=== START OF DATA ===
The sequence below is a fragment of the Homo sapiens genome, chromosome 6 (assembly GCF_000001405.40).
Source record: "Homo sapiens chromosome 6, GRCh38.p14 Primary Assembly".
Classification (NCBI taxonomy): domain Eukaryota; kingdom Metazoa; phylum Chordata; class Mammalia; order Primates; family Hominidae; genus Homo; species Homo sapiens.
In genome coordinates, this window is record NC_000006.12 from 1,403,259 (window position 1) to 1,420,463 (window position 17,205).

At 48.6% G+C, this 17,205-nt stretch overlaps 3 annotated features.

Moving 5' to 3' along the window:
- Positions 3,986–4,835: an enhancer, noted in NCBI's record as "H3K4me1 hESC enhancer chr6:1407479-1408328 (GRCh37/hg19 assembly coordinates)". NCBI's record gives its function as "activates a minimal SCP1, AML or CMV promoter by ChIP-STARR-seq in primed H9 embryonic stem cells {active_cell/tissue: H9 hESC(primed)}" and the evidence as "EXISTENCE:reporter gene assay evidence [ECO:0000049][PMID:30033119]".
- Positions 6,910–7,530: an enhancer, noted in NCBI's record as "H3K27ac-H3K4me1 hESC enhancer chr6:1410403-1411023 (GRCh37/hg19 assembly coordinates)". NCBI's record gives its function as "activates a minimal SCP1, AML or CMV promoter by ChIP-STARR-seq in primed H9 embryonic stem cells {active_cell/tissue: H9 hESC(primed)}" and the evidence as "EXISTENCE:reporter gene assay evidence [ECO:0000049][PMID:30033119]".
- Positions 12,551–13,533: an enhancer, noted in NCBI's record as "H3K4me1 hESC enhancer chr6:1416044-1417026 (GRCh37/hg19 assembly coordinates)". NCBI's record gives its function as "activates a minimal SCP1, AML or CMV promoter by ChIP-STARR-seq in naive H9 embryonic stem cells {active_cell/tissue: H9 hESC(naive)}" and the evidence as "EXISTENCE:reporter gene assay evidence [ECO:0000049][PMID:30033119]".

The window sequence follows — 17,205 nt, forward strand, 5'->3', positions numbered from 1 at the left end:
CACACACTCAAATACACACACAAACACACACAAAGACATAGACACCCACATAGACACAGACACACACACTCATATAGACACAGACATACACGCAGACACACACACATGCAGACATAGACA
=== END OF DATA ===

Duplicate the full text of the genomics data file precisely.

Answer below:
The sequence below is a fragment of the Homo sapiens genome, chromosome 6 (assembly GCF_000001405.40).
Source record: "Homo sapiens chromosome 6, GRCh38.p14 Primary Assembly".
Classification (NCBI taxonomy): domain Eukaryota; kingdom Metazoa; phylum Chordata; class Mammalia; order Primates; family Hominidae; genus Homo; species Homo sapiens.
In genome coordinates, this window is record NC_000006.12 from 1,403,259 (window position 1) to 1,420,463 (window position 17,205).

At 48.6% G+C, this 17,205-nt stretch overlaps 3 annotated features.

Moving 5' to 3' along the window:
- Positions 3,986–4,835: an enhancer, noted in NCBI's record as "H3K4me1 hESC enhancer chr6:1407479-1408328 (GRCh37/hg19 assembly coordinates)". NCBI's record gives its function as "activates a minimal SCP1, AML or CMV promoter by ChIP-STARR-seq in primed H9 embryonic stem cells {active_cell/tissue: H9 hESC(primed)}" and the evidence as "EXISTENCE:reporter gene assay evidence [ECO:0000049][PMID:30033119]".
- Positions 6,910–7,530: an enhancer, noted in NCBI's record as "H3K27ac-H3K4me1 hESC enhancer chr6:1410403-1411023 (GRCh37/hg19 assembly coordinates)". NCBI's record gives its function as "activates a minimal SCP1, AML or CMV promoter by ChIP-STARR-seq in primed H9 embryonic stem cells {active_cell/tissue: H9 hESC(primed)}" and the evidence as "EXISTENCE:reporter gene assay evidence [ECO:0000049][PMID:30033119]".
- Positions 12,551–13,533: an enhancer, noted in NCBI's record as "H3K4me1 hESC enhancer chr6:1416044-1417026 (GRCh37/hg19 assembly coordinates)". NCBI's record gives its function as "activates a minimal SCP1, AML or CMV promoter by ChIP-STARR-seq in naive H9 embryonic stem cells {active_cell/tissue: H9 hESC(naive)}" and the evidence as "EXISTENCE:reporter gene assay evidence [ECO:0000049][PMID:30033119]".

The window sequence follows — 17,205 nt, forward strand, 5'->3', positions numbered from 1 at the left end:
CACACACTCAAATACACACACAAACACACACAAAGACATAGACACCCACATAGACACAGACACACACACTCATATAGACACAGACATACACGCAGACACACACACATGCAGACATAGACA